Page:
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Elliot Page cites the 1999 film But I'm a Cheerleader for informing his identity when he was growing up.
The actor was honoured with the Achievement Award at the LGBTQ film festival Outfest, where he made his acceptance speech via video at the festival's closing night gala on Sunday.
During the speech, he praised the festival for providing "an incalculable amount of positive change and transformation in this world" and emphasised the importance of creating spaces where marginalised voices can be heard.
The 34-year-old mused about the representation he saw on screen growing up and said that while it was limited, "I don't know if I would have made it through the moments of isolation and loneliness and shame and self-hatred that was so extreme and powerful and all-encompassing that you could hardly see out of it."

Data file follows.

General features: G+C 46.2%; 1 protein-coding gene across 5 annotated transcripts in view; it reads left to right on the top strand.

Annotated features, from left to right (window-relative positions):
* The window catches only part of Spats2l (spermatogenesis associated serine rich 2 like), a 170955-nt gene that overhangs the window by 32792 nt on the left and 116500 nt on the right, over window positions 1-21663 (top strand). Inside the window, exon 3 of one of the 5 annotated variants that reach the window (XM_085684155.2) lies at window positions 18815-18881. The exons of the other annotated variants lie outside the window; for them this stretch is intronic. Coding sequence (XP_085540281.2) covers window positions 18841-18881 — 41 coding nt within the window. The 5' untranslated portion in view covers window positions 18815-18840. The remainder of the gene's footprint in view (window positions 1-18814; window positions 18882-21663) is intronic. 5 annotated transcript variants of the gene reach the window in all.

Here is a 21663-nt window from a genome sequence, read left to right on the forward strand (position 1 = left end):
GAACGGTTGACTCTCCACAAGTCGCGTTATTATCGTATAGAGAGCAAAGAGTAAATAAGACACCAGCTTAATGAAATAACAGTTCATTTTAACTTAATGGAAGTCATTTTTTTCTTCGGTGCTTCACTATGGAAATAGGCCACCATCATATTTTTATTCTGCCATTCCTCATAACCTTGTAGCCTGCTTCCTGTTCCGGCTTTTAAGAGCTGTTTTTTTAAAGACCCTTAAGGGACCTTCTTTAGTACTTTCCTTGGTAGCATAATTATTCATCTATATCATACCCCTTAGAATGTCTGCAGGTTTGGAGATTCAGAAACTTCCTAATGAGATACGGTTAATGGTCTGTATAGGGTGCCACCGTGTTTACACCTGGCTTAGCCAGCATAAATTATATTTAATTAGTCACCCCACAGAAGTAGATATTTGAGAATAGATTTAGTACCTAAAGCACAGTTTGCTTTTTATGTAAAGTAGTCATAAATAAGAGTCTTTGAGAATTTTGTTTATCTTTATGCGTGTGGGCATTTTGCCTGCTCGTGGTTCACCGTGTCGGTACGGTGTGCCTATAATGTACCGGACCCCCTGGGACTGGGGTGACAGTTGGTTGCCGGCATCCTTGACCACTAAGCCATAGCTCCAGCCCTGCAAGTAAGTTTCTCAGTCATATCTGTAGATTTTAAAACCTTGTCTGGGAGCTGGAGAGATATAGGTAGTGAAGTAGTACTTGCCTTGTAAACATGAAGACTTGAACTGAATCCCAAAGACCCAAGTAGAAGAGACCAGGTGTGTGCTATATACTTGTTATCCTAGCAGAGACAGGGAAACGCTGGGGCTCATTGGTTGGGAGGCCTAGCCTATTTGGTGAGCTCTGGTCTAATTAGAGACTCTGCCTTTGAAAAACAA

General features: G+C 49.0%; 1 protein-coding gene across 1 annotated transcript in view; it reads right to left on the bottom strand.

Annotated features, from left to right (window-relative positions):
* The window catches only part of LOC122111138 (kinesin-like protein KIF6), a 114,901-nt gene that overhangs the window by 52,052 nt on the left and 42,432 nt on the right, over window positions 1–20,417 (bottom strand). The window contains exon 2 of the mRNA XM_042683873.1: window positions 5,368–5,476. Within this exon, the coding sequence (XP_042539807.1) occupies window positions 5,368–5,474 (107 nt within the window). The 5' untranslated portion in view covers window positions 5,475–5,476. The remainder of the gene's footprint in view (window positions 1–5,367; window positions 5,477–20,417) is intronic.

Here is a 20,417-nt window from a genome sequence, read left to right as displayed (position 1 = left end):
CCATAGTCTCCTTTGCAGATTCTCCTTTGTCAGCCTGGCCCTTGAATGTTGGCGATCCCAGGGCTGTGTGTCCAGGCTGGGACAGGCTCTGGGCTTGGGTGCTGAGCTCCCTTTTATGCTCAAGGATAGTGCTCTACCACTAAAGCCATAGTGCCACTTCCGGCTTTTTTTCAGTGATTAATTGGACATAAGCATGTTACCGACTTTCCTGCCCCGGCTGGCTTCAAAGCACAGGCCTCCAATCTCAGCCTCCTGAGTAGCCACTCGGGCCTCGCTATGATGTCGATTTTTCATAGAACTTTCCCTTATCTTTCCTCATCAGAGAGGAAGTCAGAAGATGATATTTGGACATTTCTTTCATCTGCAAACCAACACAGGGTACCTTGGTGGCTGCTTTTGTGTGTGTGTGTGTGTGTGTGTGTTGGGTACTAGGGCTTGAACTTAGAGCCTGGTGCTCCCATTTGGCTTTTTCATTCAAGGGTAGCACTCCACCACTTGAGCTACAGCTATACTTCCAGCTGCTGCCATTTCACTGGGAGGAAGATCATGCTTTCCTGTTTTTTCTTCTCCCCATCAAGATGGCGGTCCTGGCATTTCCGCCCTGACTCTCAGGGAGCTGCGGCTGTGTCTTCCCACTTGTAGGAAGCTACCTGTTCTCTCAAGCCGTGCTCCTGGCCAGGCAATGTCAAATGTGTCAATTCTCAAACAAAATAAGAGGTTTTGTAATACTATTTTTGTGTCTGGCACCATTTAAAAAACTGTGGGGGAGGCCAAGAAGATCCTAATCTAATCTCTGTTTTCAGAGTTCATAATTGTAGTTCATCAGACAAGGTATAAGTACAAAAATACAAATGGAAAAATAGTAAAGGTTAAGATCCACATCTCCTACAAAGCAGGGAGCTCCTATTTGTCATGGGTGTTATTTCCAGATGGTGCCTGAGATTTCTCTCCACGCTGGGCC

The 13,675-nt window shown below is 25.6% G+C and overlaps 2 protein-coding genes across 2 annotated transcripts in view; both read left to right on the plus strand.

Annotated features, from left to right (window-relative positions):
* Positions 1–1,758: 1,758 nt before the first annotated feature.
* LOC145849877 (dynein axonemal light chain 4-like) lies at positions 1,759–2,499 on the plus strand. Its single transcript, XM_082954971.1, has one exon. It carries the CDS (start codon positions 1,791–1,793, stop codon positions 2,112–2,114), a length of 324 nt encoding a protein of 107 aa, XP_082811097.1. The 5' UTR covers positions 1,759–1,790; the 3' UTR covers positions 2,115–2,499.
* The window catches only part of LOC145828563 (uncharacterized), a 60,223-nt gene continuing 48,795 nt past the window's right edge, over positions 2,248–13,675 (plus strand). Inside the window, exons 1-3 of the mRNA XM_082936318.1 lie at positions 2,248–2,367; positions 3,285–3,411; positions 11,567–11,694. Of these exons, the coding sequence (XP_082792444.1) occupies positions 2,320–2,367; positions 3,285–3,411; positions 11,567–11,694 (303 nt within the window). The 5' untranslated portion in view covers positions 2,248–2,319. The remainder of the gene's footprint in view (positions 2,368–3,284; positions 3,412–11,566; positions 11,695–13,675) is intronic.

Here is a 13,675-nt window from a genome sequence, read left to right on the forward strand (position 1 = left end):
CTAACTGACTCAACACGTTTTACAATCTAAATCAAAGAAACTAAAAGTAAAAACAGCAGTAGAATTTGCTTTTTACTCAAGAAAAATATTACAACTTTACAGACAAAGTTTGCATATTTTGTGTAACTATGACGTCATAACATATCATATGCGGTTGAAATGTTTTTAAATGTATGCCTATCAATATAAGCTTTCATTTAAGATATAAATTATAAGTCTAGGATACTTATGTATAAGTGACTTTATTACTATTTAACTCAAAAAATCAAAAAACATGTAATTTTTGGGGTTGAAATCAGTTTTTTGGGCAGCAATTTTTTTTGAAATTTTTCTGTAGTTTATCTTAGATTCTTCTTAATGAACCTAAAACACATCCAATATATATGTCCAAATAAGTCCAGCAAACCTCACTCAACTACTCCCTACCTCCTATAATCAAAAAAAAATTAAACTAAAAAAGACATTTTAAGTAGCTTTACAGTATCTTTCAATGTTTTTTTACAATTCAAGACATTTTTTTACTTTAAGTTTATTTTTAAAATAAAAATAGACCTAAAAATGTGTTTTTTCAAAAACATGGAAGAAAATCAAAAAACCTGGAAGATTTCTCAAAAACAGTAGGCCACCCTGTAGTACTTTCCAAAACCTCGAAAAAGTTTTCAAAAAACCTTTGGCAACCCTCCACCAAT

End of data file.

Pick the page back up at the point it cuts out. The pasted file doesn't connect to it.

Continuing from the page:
Specifically, the Juno star recalled stumbling upon the 1999 hit But I'm a Cheerleader when he was 15. The film, which stars Natasha Lyonne and Clea DuVall, follows the story of a teen girl who is sent to conversion therapy due to her attraction to women only to fall in love with another student at the practice.
Page continued, praising the organisation for advancing LGBTQ stories that go beyond the representation he grew up with, "I almost think we don't talk enough about how important representation is, enough about how many lives it saves and how many futures it allows for... I can only hope that with the incredible honour and privilege I have, being in a space where I can create stories, to continue down that path and offer visibility that I didn't really get as a youngster."
Page, who is currently on set in Toronto, has not made any major in-person appearances since coming out as transgender in December.